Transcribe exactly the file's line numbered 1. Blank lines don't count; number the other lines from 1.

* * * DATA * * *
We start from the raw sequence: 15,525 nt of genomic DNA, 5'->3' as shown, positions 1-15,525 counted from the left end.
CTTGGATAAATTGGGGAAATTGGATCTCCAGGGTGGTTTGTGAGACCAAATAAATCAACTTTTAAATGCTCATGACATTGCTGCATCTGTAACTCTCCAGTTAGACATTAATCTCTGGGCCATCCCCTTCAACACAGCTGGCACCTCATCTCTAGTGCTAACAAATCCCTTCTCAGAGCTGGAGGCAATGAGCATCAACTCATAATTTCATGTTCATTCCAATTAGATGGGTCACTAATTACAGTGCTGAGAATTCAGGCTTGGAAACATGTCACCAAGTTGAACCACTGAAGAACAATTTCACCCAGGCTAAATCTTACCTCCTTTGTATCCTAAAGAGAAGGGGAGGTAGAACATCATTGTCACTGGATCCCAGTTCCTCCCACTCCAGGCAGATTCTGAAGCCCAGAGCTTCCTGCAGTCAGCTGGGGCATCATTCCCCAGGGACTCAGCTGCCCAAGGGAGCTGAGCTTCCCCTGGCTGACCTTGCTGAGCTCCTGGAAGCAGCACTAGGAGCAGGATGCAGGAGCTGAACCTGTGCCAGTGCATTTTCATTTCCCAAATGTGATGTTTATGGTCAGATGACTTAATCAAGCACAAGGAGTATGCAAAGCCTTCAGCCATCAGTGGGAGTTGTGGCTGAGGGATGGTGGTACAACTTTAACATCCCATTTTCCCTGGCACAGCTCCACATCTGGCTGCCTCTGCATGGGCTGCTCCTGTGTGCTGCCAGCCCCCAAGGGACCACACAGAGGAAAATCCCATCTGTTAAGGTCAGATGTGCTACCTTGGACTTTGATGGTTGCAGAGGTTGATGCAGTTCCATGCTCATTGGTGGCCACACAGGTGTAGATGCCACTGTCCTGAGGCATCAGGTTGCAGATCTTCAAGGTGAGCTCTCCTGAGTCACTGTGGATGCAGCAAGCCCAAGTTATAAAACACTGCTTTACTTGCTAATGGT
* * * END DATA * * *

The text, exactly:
We start from the raw sequence: 15,525 nt of genomic DNA, 5'->3' as shown, positions 1-15,525 counted from the left end.